I was lucky enough to visit the Sun Noodle factory in Teterboro, NJ, to get a crash course on ramen (Ramen Lab). After a quick tour of their facility, Chef Shige Nakamura set up a tasting for us and briefly explained the history of ramen in Japan. Chef Nakamura is a ramen superstar in Japan and still owns several ramen shops. He is most well-known for his “tenkuuotoshi”, which is his signature move that literally means “sky drop”. He manages to strain the noodles without damaging them by using this dramatic yet subtle move.
Chef Namakura brought up an interesting point that the history of ramen in the US is the opposite of Japan. In Japan, fresh ramen came first (from China), then Momofuku introduced instant noodles. In the US, cup noodles became widespread first, and now ramen shops are popping up everywhere and people are realizing that there is much more to ramen than pouring hot water and waiting for 3 minutes.
Ramen is composed of soup, noodles and garnish, and the soup is composed of stock, tare and kaori abura. Taré is the flavoring of the soup and the kaori abura is the oil, that provides the aroma. The stock provides the body and richness of the soup. Chef Nakamura uses an old model Atago refractometer to check the brix and concentration of stocks. It helps ramen shops to keep their soups consistent. It is the relationship and balance between the soup and noodles that determine how good a bowl of ramen is. To make all of this easier to understand, Chef Nakamura combined different components. For example, he combined only stock and tare together, to show us how vital the abura (oil) is.
Chef Nakamura is genuinely passionate about what he does. He wants to spread the appreciation of ramen across the US. It’s not an easy job considering the short history of ramen in this country. He needs to educate not only those who want to cook it, but also those who eat it. Many ramen enthusiasts seek his consultation when opening up their ramen shops. To be honest, I don’t think that the level of ramen in New York City is very high, and part of it has to do with the fact that people don’t know how to eat ramen properly. To each his own, but it irritates me when I watch people eating ramen in this country. I don’t think you can say that you really love ramen if you take more than 5 minutes to eat a bowl of ramen. When you take that long to eat, the noodles soak up a lot of the soup and the noodles get soggy. Japanese people are very particular about the texture of noodles and this is what makes us love ramen so much.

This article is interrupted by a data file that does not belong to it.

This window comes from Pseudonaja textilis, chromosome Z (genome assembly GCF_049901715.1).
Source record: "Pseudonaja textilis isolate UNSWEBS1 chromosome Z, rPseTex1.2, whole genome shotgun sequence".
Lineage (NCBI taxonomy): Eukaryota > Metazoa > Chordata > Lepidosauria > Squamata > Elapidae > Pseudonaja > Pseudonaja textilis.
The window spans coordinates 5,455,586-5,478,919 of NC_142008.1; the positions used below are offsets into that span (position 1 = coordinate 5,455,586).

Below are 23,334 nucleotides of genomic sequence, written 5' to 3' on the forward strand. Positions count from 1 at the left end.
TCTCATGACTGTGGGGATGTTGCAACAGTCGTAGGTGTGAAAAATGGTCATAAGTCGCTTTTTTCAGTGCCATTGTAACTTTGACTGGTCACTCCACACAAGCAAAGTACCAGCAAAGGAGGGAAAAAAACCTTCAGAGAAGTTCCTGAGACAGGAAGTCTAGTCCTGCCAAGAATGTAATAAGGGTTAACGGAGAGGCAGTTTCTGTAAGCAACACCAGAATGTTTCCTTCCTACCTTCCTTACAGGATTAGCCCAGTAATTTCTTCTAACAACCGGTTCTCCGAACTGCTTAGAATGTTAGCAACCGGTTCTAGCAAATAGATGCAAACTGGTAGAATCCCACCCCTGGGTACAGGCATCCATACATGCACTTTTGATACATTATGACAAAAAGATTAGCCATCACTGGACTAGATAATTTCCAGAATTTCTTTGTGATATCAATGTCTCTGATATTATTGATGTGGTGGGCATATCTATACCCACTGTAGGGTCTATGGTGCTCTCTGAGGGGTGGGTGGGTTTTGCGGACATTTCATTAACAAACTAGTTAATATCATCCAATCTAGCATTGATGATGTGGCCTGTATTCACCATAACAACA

Running a ramen shop in New York City is not the same as in Japan. With higher rent, I can’t blame ramen shops here for trying to increase the average check. In Japan, customers will eat and leave within 15-30 minutes, but here, you probably can’t turn the table in less than an hour. The ramen shop concept has to adapt to the New York style of dining and that’s why you don’t find any really authentic ramen shops here.
With that said, I am looking forward to more ramen shop openings and hope that things will change for the better!
[part of this article was also featured on www.mtckitchen.com]